Card cracking scam dies down

By Rachel Scaman

Police say educational efforts have helped lead to one of the longest lulls in “cracked card” crimes in 10 years.

Cracking cards occurs when recruiters get a PIN and a debit card from a person and deposit counterfeit checks into the person’s account. They withdraw money from the checks before the bank realizes the check is fraudulent. Most local card crackers are students, said DeKalb Det. Angel Reyes, and people who participate by sharing their debit card and PIN with the recruiter can face the same charges as the card crackers.

Students “might need the money, but this isn’t the way to do it,” Reyes said. “It’s against the law in every facet.”

Each card cracker receives $2,000 to $6,000 per victim, said NIU Sgt. Larry Ellington. Those who give the recruiters their PIN and card are lured in with promises of money.

Ellington said prior to April, when the last cracked card report was made, police could expect three or four cracked card reports a month during a semester. The problem is bigger than those numbers suggest, he said.

“It [was] not uncommon to have one a week, but it’s not truly indicative of the actual problem,” Ellington said. “When [TCF Bank and NIU police] exchange information it’s like [NIU police will say] ‘We’ve has four this month’ and [TCF will say] ‘We’ve had 20.’”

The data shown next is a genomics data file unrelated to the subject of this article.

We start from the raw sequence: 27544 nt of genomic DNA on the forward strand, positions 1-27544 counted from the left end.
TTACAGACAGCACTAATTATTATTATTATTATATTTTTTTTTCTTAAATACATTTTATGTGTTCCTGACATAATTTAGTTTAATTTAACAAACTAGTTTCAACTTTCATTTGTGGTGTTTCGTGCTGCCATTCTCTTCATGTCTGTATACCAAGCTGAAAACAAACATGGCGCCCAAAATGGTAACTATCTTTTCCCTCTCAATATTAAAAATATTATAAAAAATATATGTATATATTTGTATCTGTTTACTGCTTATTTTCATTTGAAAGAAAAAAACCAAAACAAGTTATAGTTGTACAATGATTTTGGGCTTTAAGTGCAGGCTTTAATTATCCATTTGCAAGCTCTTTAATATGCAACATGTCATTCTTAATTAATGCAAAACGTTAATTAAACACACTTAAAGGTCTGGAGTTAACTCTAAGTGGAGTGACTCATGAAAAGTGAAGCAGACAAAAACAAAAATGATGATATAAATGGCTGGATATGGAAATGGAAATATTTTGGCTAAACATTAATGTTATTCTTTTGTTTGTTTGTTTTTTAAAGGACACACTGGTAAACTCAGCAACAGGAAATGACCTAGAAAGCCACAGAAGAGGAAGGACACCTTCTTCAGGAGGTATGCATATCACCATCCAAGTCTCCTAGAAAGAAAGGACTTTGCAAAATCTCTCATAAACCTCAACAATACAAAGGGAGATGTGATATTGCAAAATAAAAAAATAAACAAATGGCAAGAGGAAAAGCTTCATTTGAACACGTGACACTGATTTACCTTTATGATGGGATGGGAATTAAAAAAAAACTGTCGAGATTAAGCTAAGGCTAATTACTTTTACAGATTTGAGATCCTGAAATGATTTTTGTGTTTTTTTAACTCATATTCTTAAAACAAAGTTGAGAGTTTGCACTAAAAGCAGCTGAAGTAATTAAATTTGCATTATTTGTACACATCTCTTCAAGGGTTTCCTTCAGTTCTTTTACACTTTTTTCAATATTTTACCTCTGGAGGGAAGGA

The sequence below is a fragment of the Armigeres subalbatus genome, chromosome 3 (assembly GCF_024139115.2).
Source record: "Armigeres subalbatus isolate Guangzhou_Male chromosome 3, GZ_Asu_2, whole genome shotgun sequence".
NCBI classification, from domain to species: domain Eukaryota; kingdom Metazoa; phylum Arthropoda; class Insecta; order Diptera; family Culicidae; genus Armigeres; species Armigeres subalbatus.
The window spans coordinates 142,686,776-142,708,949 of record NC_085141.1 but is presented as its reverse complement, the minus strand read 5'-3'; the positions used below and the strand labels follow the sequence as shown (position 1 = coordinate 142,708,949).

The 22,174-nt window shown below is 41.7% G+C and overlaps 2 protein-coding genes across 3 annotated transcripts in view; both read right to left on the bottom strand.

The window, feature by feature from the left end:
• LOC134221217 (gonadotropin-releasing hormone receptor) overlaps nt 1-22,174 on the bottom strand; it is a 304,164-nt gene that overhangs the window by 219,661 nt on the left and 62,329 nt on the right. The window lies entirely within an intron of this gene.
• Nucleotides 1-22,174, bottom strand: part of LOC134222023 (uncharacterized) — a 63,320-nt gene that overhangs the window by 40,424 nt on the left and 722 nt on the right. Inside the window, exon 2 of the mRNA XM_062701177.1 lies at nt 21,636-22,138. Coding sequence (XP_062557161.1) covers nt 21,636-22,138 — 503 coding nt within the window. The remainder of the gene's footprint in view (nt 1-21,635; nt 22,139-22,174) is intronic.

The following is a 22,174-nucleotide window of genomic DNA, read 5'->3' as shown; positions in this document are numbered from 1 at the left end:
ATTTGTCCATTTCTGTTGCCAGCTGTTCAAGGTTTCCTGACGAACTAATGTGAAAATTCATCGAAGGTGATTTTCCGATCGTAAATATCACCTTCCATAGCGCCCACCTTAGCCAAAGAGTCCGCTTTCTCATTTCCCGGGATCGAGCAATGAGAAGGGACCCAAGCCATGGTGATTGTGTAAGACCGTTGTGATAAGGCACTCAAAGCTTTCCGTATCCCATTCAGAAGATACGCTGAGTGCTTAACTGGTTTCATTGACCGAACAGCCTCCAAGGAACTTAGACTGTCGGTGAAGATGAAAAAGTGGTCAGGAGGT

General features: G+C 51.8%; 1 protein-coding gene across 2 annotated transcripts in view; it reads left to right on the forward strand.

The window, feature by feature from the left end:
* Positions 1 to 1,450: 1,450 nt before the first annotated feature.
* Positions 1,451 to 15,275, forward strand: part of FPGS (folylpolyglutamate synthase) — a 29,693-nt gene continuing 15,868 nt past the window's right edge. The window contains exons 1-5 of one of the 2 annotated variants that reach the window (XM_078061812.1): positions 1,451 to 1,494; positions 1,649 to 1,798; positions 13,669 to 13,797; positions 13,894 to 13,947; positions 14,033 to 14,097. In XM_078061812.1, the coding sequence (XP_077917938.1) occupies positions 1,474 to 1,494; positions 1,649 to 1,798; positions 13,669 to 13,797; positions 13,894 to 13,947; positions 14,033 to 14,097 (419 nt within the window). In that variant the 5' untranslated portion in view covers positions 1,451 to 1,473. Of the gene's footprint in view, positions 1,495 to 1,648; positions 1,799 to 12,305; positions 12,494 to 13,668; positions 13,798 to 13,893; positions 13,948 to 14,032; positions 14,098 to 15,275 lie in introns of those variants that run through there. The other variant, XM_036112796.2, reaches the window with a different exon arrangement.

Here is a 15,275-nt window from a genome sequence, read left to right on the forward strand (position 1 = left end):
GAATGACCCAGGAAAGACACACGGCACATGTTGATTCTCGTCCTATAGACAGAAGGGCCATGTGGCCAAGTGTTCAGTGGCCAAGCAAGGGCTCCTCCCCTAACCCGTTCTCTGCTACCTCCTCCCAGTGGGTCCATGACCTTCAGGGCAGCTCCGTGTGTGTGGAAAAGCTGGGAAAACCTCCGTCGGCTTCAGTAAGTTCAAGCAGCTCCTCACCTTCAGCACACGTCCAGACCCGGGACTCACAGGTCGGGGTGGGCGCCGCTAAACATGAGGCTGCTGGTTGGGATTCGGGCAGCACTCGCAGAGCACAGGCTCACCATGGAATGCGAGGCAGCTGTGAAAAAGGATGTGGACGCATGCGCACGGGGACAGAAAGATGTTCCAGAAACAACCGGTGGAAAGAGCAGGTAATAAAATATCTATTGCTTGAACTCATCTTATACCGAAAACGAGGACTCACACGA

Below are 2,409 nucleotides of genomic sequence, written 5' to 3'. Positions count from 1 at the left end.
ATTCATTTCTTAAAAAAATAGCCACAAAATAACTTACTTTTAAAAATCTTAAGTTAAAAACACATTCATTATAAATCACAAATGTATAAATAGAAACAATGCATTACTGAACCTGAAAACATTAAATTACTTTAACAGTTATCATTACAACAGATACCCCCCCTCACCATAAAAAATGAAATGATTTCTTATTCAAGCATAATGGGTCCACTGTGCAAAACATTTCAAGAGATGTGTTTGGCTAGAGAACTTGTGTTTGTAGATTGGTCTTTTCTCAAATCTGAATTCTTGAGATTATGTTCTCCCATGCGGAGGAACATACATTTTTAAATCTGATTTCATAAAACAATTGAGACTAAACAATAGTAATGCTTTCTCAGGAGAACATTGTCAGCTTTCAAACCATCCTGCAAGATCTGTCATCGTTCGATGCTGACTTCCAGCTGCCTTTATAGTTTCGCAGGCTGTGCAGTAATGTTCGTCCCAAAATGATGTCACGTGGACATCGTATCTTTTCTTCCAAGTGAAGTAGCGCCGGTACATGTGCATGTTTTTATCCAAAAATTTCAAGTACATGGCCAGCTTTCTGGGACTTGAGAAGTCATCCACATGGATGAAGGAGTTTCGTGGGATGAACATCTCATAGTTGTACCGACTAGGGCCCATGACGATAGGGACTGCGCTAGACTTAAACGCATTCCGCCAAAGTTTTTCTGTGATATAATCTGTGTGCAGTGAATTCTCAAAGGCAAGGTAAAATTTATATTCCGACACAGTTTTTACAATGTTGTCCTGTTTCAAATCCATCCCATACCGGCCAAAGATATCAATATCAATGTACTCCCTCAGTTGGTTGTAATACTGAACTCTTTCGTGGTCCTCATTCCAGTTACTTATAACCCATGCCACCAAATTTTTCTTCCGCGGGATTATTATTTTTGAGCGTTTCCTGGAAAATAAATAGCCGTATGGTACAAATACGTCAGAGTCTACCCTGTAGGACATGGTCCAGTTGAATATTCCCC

When card cracking started 10 years ago, NIU received a great deal of exposure to cracked card crimes and its students were victimized, Ellington said. Cracking cards used to be facilitated at NIU events, parties or in residence halls, he said. That has changed as recruiters take to the Internet.

Many recruiters come from Chicagoland, Ellington said, because the proximity of NIU to Chicago offers “a level of convenience.”

NIU has attempted to make people aware of this situation: An Oct. 5, 2013, NIUToday news release warned students of the scam, and the NIU Police Department has posted warnings on its website, Police have made the most contact with students through UNIV 101, Ellington said.

“We are always hitting the UNIV 101 classes, but when we see a spike that’s when we try to get the word back out through media,” Ellington said.

All TCF can do is encourage its customers to file a report, and only 25 percent or less of card cracking victims do, Ellington said.